Sundays are for wondering whether Portal 2 really will be released early. Also, perhaps, for gentle reminiscing. Not too much, mind, or you’ll get upset. Better to think of The Now, and the issues that surround it like Nic Cage’s head in a basket full of bees. Here are some relevant writings:
- Tom Armitage is a clever creature. He’s written a fascinating piece about how action RPGs owe their genetics to Roguelike games, in this piece called “How Rogue Ended Up On The Sofa“. Here’s a bit: “They are not games to be played casually; that dungeon will eat you alive if you don’t treat it with the respect it deserves. But: they are games that can be played as a casual part of life. A short session here, resulting in failure, might also result in better understanding of the effects of a particular potion. A quick burst before saving the game, to pick it up later, might solve another of Nethack’s Sokoban levels. And, out of short, flawed, ten-or-fifteen minutes runs – before being booted to the command prompt again – comes the years-long journey to the surface.”
- Comrade Hamilton has a think about genres over on Paste Magazine. He describes the piece as “a bit esoteric”, but I say don’t worry, Kirk, you’ve still got a long way to go before it’s too esoteric: “We used to have “Rock ‘n Roll,” but now we’ve got Emo, Screamo, Hardcore, Crabcore, Shoegaze, Shitgaze…. sub-genres coupled on top of sub-genres until the entire thing feels meaningless. Jazz underwent a similar fragmentation as it changed over the years—first to Big Band and Bebop, then Cool Jazz and Hard-Bop to New Thing and Free Jazz and Electro and Neo-Hardbop, all the way up to the dreaded “Rock with jazz elements.”” I’m fairly certain we need to take the musical convention of “core” and “-o” and apply it to games. “Shootcore,” “Strategy-o”, “Jump-o”, “Grindcore…” actually those are musical genres already. I’m so confused.
- Ars Technica is fast becoming one of the most read sites on the Rossignol roster, and they’ve managed to make The ‘Papers again with this piece: How Early Reviews Hurt Sales Of Indie Games. Some interesting points, based mostly on Anomaly’s recent launch experience. I’d add to that stuff like my own discussions of Revenge Of The Titans, which I think I was pretty critical of when I took some early glances at it. Now, of course, it’s a completely different game with all the issues fixed, but for any gamers who read just my early impressions, the thought that it was flawed is liable to have stuck. If that’s you, then you should go play the new demo.
- Foreign Policy’s piece “The World of Holy Warcraft” reports on “How al Qaeda is using online game theory to recruit the masses.” I… What? “LFG!” “Come, join our death-cult crusade!” “Tank plz.” Actually, it’s funnier than that. It links gamification with terrorism. Haha. Perfect.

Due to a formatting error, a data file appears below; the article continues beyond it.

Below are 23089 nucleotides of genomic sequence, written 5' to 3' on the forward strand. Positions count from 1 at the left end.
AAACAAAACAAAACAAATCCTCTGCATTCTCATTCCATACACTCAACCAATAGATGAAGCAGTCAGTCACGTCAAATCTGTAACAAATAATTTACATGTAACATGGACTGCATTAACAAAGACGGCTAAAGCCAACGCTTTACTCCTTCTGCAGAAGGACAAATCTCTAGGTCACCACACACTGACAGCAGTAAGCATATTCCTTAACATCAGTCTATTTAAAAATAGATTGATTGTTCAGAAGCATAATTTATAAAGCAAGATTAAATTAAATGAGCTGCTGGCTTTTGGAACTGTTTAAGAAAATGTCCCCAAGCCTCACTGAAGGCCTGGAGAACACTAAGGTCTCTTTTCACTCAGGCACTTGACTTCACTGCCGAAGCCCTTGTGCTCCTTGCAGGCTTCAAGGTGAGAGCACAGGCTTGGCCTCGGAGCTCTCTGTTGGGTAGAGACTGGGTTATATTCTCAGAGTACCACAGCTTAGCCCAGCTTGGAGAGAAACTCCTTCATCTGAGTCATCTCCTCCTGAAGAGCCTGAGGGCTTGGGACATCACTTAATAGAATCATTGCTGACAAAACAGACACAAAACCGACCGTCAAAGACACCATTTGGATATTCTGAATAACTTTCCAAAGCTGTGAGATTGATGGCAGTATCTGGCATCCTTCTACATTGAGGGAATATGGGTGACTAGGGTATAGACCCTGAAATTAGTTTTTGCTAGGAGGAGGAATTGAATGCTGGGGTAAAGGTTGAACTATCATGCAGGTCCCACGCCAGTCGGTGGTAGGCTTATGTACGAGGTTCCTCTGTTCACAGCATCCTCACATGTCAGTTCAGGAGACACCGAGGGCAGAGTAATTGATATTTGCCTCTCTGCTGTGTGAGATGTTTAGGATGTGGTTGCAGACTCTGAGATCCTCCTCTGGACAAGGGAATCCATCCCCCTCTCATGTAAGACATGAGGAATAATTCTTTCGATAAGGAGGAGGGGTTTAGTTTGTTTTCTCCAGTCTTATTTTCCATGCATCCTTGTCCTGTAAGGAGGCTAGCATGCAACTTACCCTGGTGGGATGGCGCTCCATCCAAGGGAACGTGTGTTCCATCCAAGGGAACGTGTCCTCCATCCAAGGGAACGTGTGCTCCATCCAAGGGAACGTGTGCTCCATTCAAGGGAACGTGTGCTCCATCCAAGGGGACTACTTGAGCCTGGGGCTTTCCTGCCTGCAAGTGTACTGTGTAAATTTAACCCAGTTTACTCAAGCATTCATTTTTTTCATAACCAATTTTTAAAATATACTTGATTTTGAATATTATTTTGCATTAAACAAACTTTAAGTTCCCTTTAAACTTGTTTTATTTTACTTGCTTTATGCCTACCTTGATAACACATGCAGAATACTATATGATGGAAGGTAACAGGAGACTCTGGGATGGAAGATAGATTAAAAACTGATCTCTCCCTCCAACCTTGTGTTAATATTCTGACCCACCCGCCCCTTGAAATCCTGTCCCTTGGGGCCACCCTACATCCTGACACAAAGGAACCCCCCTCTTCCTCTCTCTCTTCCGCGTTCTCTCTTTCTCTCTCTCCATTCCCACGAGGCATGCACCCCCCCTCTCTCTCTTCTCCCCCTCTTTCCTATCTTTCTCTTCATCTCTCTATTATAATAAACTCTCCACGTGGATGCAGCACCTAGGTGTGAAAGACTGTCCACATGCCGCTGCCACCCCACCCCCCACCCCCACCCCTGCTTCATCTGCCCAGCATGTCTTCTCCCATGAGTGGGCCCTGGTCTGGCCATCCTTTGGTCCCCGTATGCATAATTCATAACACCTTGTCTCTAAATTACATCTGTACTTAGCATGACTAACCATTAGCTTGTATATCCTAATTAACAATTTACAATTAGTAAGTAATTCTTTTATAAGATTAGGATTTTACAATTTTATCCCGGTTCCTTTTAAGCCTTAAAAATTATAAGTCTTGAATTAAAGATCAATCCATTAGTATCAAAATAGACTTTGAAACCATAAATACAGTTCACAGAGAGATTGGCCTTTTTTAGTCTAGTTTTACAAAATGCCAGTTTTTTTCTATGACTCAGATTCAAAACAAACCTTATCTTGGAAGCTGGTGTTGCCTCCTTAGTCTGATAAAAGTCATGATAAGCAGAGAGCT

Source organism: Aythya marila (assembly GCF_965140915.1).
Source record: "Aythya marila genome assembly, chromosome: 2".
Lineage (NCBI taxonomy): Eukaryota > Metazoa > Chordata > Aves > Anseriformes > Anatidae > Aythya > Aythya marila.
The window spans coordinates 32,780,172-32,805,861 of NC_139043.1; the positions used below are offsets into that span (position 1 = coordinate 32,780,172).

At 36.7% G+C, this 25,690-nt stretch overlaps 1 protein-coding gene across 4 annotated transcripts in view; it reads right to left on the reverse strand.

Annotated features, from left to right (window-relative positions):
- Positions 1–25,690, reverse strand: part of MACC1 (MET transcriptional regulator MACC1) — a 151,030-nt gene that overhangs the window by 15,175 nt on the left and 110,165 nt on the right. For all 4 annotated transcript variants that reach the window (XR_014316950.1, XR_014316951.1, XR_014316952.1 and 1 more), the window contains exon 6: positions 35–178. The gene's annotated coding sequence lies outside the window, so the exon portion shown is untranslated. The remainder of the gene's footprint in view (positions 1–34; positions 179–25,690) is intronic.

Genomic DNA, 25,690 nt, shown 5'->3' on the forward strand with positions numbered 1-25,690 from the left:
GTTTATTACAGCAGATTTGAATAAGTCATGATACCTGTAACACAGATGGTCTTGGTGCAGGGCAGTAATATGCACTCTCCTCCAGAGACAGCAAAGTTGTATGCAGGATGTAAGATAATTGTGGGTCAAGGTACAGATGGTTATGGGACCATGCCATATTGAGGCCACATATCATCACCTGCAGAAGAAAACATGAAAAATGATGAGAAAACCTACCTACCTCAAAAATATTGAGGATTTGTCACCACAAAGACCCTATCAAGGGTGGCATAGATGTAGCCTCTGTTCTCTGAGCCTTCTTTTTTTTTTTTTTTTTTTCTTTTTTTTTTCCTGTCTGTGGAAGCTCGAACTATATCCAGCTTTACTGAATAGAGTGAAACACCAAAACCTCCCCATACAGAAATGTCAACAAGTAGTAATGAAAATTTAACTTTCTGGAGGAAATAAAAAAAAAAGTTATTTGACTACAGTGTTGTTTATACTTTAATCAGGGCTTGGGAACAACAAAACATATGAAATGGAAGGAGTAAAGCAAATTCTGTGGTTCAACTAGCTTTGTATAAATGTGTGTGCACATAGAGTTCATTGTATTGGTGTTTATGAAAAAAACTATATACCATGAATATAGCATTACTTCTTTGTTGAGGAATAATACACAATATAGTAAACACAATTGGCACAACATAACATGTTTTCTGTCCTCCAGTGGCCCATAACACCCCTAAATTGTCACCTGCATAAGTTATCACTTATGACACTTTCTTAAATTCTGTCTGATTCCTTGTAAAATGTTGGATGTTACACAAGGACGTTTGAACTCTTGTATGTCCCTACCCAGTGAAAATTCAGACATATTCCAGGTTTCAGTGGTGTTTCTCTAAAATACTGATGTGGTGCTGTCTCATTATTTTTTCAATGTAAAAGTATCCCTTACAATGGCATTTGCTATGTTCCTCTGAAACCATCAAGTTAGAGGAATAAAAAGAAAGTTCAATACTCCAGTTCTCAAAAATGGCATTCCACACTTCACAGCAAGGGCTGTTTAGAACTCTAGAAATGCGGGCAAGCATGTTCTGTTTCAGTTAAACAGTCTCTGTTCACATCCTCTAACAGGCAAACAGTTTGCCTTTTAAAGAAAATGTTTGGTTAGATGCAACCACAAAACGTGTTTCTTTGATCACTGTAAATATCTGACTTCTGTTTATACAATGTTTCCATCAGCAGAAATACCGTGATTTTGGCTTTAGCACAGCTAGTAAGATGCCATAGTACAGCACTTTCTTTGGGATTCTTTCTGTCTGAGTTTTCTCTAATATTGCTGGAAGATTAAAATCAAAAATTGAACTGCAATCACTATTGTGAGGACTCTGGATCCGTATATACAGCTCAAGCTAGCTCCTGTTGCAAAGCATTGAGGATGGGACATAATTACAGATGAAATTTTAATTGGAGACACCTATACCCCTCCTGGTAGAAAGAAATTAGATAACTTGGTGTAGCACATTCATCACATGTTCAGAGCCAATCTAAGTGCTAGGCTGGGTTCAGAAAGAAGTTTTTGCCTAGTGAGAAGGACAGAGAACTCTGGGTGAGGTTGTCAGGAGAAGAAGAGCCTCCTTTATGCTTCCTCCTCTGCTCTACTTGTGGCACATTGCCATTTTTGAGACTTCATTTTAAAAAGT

- Twenty-five years of Ubisoft! MCV celebrates, sort of.
- Kill Screen is getting good. Here’s some samples of that goodness here and here.
- Eric Schwarz has something to say about Dragon Age II and the unreliable narrator technique: “The more I think about BioWare’s implementation, however, the more I see it as an unsuccessful experiment – though an experiment that was well worth trying. In the following article, I’d like to outline why I think so many games have shied away from unreliable narrators in the past, but perhaps more importantly, why the unreliable narrator as a storytelling device is fundamentally in conflict with videogames as a medium.”
- Handwaving console musical-shooter Child Of Eden was shown off in London last week, and I happened to be there. So did Simon Parkin, who wrote up the experience. Yes, very pretty.
- Also on GameSetWatch is a discussion of randomness and the possible application of games to explore it: “To a human mind that’s precisely what randomness is: brutal. Our flashy pattern completion engines are always looking for ways to soften its impact, which has ramifications for how we create and understand video games, even if we aren’t consciously aware of it. For games to be fun, we often want them to reduce randomness.”
- VG247 have some impressions of fantasy epic Kingdoms of Amalur: “There really is a noticeable Fable feel here. It’s partly to do with the look of the one-button combat, but mostly it’s about the colours, the warm glow that emanates from everything in the world, the stocky character design, and indeed the British accents. There’s not much here, frankly, that looks like a Todd McFarlane world – at least, not yet.”
- Digital Foundry talks occlusion rewidgeting with Crytek in The Making of Crysis 2.
- Eurogamer also has a Guild Wars 2 interview that is worth reading.
- This is too beautiful.
- This exploration of the nature of puns is excellent, and clearly a topic close to RPS’ heart.
Music! How about this trendier-than-thou piece of synthpop? No, you’re right, it’s not really me. Far more likely to stay with the Rossignol consciousness is something like this second volume of spooky Englishman music. Beautiful.
Until next Sunday, folks…